Inspired by the gospel and Maryknoll missioners’ commitment to stand with vulnerable communities around the world, we offer two-page briefs as resources on the intersection of global policy and Catholic social thought. Here is an excerpt. Find the complete policy brief at https://bit.ly/MOGCPolicyBriefs. This article was published in the November-December 2021 issue of NewsNotes.
Nuclear weapons and climate change are widely recognized by scientists and security experts as “twin existential threats” to life on earth. While much more action is needed, the gravity of climate change has largely entered the global consciousness, thanks to global youth activism. But since the end of the Cold War, the nuclear threat has failed to grab the public imagination in the same way.
Experts warn that the danger of nuclear annihilation is greater than ever, citing the dismantling of the global arms control regime, as world leaders walk away from agreements and multilateral structures which reduce the nuclear threat with no plans for how to replace them. Vast resources are spent on new nuclear weapons, including the development and deployment of “low-yield” nuclear weapons which can be used to wage “winnable” wars and new Pentagon plans for a nuclear first strike.
Nukes By the Numbers
• Nuclear weapons spending in 2022 White House Budget: $43.2 billion
• Estimated cost of replacing Minuteman III ICBMs: $100 billion
• Projected cost of building and maintaining the U.S. nuclear arsenal for the next 30 years: $1.5 trillion
• Estimated cost for World Food Program to avoid famine affecting 270 million people in 2021: $5 billion
• Number of U.S. nuclear warheads: Total: 5,800 (1,750 deployed warheads, 2,050 stockpiled warheads (both active and inactive), plus 2,000 retired, intact warheads.) The U.S. and Russia possess approximately 90% of the world’s estimated 13,000 nuclear warheads.
The coronavirus epidemic has been a stark reminder that we live in a globally interdependent world. True security demands international structures for building trust and cooperation. “We are witnessing an erosion of multilateralism which is all the more serious in light of the growth of new forms of military technology. Such an approach seems highly incongruous in today’s context of interconnectedness; it represents a situation that urgently calls for the attention and commitment of all leaders.” – Pope Francis, “Address of the Holy Father on Nuclear Weapons,” Nagasaki, 24 November 2019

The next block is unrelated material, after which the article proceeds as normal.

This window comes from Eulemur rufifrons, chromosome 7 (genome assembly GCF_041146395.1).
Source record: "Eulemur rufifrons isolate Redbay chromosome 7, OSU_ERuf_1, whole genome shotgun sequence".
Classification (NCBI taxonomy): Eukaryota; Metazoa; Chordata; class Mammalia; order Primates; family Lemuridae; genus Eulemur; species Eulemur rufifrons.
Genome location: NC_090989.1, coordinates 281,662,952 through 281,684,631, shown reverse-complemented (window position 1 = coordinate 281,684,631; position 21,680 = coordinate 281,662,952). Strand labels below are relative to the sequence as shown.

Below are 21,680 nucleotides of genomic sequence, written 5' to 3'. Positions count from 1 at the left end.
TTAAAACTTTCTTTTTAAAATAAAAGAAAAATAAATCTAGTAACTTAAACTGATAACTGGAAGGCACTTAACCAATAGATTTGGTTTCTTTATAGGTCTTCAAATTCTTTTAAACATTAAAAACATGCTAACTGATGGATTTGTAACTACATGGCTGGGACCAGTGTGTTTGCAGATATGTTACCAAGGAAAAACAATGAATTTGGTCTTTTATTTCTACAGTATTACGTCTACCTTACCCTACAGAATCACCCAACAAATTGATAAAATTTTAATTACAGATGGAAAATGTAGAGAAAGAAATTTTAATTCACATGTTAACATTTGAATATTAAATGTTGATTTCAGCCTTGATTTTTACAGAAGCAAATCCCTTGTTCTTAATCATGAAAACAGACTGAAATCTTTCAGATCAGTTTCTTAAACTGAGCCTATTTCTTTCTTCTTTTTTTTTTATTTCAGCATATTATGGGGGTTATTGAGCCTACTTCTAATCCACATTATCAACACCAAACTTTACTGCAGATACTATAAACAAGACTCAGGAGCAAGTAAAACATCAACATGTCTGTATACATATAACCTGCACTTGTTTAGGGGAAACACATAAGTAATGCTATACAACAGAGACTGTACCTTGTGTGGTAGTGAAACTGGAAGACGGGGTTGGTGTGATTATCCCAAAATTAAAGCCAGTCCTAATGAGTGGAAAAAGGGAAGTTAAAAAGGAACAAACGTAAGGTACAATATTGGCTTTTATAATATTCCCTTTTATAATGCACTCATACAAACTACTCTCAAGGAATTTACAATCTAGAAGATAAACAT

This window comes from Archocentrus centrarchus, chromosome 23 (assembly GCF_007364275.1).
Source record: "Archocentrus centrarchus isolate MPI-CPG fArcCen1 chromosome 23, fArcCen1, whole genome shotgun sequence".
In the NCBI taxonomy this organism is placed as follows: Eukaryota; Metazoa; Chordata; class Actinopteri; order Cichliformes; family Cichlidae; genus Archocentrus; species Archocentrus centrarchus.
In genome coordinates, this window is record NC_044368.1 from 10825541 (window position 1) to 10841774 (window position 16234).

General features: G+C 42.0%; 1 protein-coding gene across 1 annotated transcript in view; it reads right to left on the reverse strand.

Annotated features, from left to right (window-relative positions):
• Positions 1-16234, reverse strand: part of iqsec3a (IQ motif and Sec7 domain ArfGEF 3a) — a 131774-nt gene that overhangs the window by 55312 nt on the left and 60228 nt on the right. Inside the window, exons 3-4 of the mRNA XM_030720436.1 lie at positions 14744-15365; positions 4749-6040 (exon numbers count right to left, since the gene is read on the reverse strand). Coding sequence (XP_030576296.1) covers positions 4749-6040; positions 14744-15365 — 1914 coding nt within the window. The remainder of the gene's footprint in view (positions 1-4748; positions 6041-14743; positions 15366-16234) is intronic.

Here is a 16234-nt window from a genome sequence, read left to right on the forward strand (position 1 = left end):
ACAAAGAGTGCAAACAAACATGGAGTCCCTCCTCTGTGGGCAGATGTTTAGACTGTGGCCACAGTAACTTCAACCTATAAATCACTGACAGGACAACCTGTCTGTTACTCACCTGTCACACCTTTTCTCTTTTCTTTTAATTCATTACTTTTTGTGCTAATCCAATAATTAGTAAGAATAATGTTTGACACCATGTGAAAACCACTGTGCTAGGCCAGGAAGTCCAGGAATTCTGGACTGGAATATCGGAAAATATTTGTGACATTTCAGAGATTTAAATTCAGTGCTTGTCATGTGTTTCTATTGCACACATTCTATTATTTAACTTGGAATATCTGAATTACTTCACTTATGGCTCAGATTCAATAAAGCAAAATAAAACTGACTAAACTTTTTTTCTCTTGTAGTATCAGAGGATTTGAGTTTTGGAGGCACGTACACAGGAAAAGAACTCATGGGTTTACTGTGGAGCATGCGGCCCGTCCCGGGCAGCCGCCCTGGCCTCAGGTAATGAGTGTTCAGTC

Maryknoll Sister Jean Fallon worked in Japan with survivors of the atomic bombings in Hiroshima and Nagasaki. She has said, “At some point, the people of the world are going to wake up. They’re just going to get to a point in the world where they’re going to say, ‘If we don’t stop this, there’s not going to be anything left on Earth.’ There’s more than one power at play here, and that’s the power of the people and the power of God.”
Pope Francis and the U.S. Conference of Catholic Bishops have repeatedly condemned the possession of nuclear weapons – even for purposes of deterrence – as sinful and unacceptable. Nuclear weapons are a threat to life and to our common home, and money spent on our nuclear arsenal should instead be spent to promote economic and climate justice, and build a security regime rooted in trust and enforced by effective, nonviolent measures. Nuclear disarmament is an essential element of the Church’s call to protect all life and defend human dignity.
“In a single plea to God and to all men and women of good will, on behalf of all the victims of atomic bombings and experiments, and of all conflicts, let us together cry out from our hearts: Never again war, never again the clash of arms, never again so much suffering! Come, Lord, for it is late, and where destruction has abounded, may hope also abound today that we can write and achieve a different future.”- Pope Francis, Hiroshima, 24 November, 2019
Catholics in the United States face a disheartening gap between U.S. nuclear policy on the one hand, and the clear teachings of the Church on the other. But there are practical, achievable steps policymakers can take toward the ultimate goal of total nuclear disarmament. Read the latest information and analysis on nuclear arms policy from the Arms Control Association at https://www.armscontrol.org/
Also, send a message to President Biden telling him to take concrete steps to rid the world of nuclear weapons. https://bit.ly/NuclearDisarm